Dryad is being upgraded! Logins have been disabled, but you can still use data during this time.

Show simple item record

dc.contributor.author Vergés, Adriana
dc.contributor.author Doropoulos, Christopher
dc.contributor.author Czarnik, Rob
dc.contributor.author McMahon, Kathryn
dc.contributor.author Llonch, Nil
dc.contributor.author Poore, Alistair G. B.
dc.coverage.spatial Western Australia from Point Cloates (Ningaloo) to Bremer Bay
dc.date.accessioned 2018-09-26T18:01:49Z
dc.date.available 2018-09-26T18:01:49Z
dc.date.issued 2018-08-31
dc.identifier doi:10.5061/dryad.n386bb2
dc.identifier.citation Vergés A, Doropoulos C, Czarnik R, McMahon K, Llonch N, Poore AGB (2018) Latitudinal variation in seagrass herbivory: global patterns and explanatory mechanisms. Global Ecology and Biogeography 27(9): 1068-1079.
dc.identifier.uri http://hdl.handle.net/10255/dryad.172976
dc.description Aim: The aim was to quantify latitudinal patterns in seagrass–herbivore interactions in the context of a warming climate. Location: We carried out a global meta‐analysis combined with a field experiment across 1,700 km and 12° of latitude in Western Australia. Time period: 1984–2014. Major taxa studied: Seagrasses. Methods: We first synthesized the global literature on herbivore exclusion experiments in seagrasses to test whether differences in herbivore impacts are related to latitude and sea surface temperature. We then quantified leaf production and consumption rates in the field at nine meadows of the seagrass Amphibolis antarctica across 1,700 km, from tropical to temperate latitudes. Seagrass biomass and nutritional traits (nitrogen, C:N, phenolics) were also measured. Results: Our meta‐analysis showed that herbivores had a similar net impact on seagrasses across 37° of absolute latitude, and there was little variation in herbivore exclusion effects at different temperatures. In the field, rates of both production and consumption of seagrass were greatest in the tropics and decreased with latitude. Seagrass nutritional quality was lowest in the tropics, where fish removed c. 30% of primary production. Consumption of the more nutritious temperate seagrasses was lower overall but also highly variable and dominated by invertebrates. Main conclusions: In tropical latitudes, faster growth rates compensated for greater consumption of A. antarctica by herbivores. This resulted in similar net impacts of herbivores across latitudes, because higher latitude plants grew more slowly but also suffered less herbivory. This match between consumption and production rates might explain the global patterns derived from the literature, which show little latitudinal variation in the effects of consumers on seagrasses. As ocean temperatures continue to rise and overall herbivory levels are expected to increase in temperate regions, the survival of seagrass meadows in higher latitudes will depend on the ability of plants to increase growth at compensatory rates.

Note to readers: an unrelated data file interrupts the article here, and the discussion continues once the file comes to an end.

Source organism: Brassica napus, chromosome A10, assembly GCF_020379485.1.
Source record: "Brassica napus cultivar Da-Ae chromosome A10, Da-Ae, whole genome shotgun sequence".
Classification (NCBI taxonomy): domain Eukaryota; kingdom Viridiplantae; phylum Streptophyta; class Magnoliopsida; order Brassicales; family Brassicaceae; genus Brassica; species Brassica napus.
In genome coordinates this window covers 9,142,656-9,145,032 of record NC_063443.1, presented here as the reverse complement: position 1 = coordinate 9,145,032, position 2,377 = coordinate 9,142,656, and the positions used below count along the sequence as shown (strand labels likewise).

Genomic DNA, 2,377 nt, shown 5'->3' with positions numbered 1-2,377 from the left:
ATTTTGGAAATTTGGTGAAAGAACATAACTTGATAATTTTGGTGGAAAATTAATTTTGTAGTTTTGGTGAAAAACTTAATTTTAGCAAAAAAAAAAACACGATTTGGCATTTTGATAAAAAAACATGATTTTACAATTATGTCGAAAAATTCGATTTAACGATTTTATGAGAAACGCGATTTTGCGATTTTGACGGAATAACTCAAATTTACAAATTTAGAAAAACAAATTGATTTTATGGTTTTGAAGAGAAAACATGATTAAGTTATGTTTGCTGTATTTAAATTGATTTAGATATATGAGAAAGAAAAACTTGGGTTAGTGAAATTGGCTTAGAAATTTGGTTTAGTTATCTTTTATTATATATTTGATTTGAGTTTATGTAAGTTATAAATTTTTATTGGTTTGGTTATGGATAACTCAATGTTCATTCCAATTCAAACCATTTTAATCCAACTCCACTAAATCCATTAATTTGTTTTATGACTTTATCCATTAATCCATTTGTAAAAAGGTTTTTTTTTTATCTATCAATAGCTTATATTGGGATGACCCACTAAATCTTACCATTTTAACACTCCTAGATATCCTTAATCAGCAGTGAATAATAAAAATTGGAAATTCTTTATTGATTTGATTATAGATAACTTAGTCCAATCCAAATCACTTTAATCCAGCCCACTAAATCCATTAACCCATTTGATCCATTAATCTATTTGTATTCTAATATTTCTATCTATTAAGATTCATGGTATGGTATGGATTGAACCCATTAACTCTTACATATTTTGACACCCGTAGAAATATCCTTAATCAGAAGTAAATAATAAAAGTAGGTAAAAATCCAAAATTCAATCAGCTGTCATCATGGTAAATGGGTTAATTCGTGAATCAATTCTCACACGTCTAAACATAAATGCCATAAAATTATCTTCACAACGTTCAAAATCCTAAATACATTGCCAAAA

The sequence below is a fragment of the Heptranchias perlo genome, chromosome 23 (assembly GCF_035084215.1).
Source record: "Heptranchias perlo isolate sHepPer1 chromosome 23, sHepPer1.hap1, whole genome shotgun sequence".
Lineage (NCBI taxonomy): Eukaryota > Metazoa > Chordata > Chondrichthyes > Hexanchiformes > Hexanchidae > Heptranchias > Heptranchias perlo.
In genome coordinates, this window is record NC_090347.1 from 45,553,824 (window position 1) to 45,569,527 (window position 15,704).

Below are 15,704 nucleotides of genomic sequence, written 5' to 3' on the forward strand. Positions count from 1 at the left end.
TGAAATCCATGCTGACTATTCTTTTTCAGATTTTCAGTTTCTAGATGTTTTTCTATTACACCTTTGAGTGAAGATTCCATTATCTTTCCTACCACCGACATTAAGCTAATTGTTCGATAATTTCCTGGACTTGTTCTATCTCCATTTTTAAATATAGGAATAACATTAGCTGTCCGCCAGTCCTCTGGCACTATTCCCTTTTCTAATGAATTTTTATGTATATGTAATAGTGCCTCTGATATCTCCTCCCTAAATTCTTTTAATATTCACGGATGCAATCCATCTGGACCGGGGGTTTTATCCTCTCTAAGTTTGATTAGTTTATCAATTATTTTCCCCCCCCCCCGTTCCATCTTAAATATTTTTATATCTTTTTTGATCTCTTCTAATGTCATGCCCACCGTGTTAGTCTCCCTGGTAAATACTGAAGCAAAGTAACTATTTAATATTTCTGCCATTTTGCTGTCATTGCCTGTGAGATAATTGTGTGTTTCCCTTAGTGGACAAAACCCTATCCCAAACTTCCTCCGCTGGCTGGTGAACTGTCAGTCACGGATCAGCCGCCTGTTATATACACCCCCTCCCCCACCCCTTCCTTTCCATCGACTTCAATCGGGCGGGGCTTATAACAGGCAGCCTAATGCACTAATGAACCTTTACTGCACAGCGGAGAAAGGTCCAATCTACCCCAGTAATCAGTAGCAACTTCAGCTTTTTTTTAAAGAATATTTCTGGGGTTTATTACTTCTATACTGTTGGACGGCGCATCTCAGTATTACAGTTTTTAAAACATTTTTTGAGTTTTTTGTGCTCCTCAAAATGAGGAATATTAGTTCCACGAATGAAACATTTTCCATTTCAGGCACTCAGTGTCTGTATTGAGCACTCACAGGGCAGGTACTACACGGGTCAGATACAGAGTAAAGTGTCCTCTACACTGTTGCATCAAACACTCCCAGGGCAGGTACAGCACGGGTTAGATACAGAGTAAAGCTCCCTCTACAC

dc.relation.haspart doi:10.5061/dryad.n386bb2/1
dc.relation.isreferencedby doi:10.1111/geb.12767
dc.subject herbivory
dc.subject seagrass
dc.subject plant-herbivore interactions
dc.subject latitudinal gradient
dc.title Data from: Latitudinal variation in seagrass herbivory: global patterns and explanatory mechanisms
dc.type Article
dwc.ScientificName Amphibolis antarctica
dc.contributor.correspondingAuthor Vergés, Adriana
prism.publicationName Global Ecology and Biogeography
dryad.dansTransferDate 2018-11-05T16:20:39.504+0000
dryad.dansEditIRI https://easy.dans.knaw.nl/sword2/container/cf210d4d-ca16-4296-93bd-c333d19744a9
dryad.dansArchiveDate 2018-11-05T16:49:15.678+0000
dryad.dashTransferDate 2019-07-02T20:26:10.792+0000
dryad.dashStoredDate 2019-07-19T09:21:56.667+0000

Files in this package

Content in the Dryad Digital Repository is offered "as is." By downloading files, you agree to the Dryad Terms of Service. To the extent possible under law, the authors have waived all copyright and related or neighboring rights to this data. CC0 (opens a new window) Open Data (opens a new window)

Title Verges et al 2018 ALL DATA
Downloaded 4 times
Description Collected in the field on tagged shoots or using 25 x 25 cm2 quadrats (for density and biomass data)
Download Verges et al 2018 ALL DATA.xlsx (50.94 Kb)
Details View File Details

Search for data

Be part of Dryad

We encourage organizations to: